Fifty people arrested after three police officers hospitalised during anti-capitalist march in central London that also saw photographer hit by supercar


The Million Mask March, organised by Anonymous to hit back at austerity measures and perceived inequality brought about by the Government, started peacefully enough, with songs and chants at Trafalgar Square.

Read more » The Telegraph
See more »

More »

Kraft Heinz to cut 2,600 jobs as it closes seven plants, including in southwestern Ontario

By National Post Wire Services

Kraft Heinz is closing a plant in southwestern Ontario and six others in the United States over the next two years as part of a downsizing that will eliminate 2,600 jobs, the newly merged food company announced Wednesday.

More than 200 employees will lose their jobs as Kraft Heinz closes its Richardson Foods plant in St. Marys, Ont.

Read more » Financial Post
See more »

Global Middle Class Shrinking, As Report Finds Richest 1% Owns Half Of All Wealth In The World

It is official, the richest one per cent now owns half of all the wealth in the world, and unfortunately it also looks as though the global middle class is shrinking as this happens, according to a new study.

Credit Suisse recently released its annual report on global wealth, and according to the CBC, this marks the first time that the world’s richest group has amassed enough wealth to cross that line.

The report also found that from 2008 on wealth gains have been shifting away from the middle class in favour of those at higher wealth levels. This has created a decline in the middle class wealth in ‘every region since 2001 and a decline in all regions except for China for the entire 2000 – 2015 period.’

Also troubling is that 3.4 billion adults – 71 per cent of the world’s population

Read more » TEAMSTERS 362
Learn more »

– See more at:

International Students Find the American Dream … in Flint


A few months after Abhishek Y. Utekar left Mumbai, India, to start an M.B.A. program at the University of Michigan campus in Flint, his landlord gave him a driving tour of his new home. Dennis Brownfield watched out for his tenants, and he wanted Mr. Utekar to understand the dynamics of a city often defined by deindustrialization and decay. His car provided the first lesson. It was a Honda Civic with a license plate that read “GM LEFT,” a commentary on the 70,000 automotive jobs that have disappeared over the years in this birthplace of General Motors.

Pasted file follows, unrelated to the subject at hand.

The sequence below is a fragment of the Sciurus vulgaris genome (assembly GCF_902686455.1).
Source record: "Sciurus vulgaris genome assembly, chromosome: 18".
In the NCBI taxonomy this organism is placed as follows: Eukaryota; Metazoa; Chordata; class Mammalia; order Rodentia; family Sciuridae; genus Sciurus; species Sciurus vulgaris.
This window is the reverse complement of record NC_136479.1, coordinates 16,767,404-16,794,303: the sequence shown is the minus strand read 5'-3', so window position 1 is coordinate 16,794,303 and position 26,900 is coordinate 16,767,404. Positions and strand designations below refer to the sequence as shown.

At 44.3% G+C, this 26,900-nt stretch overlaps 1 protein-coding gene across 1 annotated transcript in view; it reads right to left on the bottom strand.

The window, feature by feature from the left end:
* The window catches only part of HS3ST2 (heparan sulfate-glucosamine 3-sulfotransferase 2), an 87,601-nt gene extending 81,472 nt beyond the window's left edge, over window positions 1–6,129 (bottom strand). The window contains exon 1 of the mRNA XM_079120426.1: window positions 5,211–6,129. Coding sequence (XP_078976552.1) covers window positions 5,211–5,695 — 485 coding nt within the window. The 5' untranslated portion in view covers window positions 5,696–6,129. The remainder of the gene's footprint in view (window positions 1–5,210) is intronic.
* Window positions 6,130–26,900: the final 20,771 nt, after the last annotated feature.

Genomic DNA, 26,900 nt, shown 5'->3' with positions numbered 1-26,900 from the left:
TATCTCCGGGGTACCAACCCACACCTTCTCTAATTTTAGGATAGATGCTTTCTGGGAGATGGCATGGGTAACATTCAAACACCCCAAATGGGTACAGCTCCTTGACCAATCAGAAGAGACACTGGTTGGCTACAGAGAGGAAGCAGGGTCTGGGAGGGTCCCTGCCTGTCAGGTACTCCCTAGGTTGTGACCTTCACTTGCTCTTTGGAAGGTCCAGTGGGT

Read more » The New York Times
See more »

India’s Inequality: Richest 1% Own 53% Of India’s Wealth

A credit suisse report has revealed richest 1% Indians owns 53% of country’s wealth while the top 10% owns 76.30% of the country’s wealth.

For long activists and many intellects had appealed to reduce inequality in India, but we are reaching slowly but surely to a point where it is too late to do anything about it. Research says reducing inequality could prolong economic growth spell’s than any economic impetus (for ex -Free Trade Agreement) would do.

When mankind wanted to reach the moon, it did it. There is nothing that mankind is not capable of, its only a matter of having the will to do it. If inequality persists, it is not because it is out of our control, it is because none had the will and vision to work towards a equal society.

Some potential consequences of Inequality
1.) High inequality stifles economic growth besides pushing vast population into poverty.
2.) High incidence of poverty results in lack of access to basic amenities and most importantly opportunities
3.) The small wealthy population will have an unhealthy control over the policy makers.
4.) The Judicial system skews in favor of the people who could afford the best lawyers
5.) Tax structures will eventually favor the creamy 1% burdening the vast “others”
6.) Vast economic differences will result in poor not getting credit facilities and endangering them to enter into predatory market practices like a debt trap.
7.) Investment dries up, as fewer individuals have money to invest in.
8.) Higher incidence of poverty is closely to related to the higher crime rates and other social evils
9.) Class divide’s becomes visible, as rich neighborhoods springs up everywhere and seclusion becomes the new norm
10.) Participation in the political process diminishes for the vast majority coupled with poor access to quality health care and education.

Courtesy: The Logical Indian
Read more »

Deutsche Bank to Cut 35,000 jobs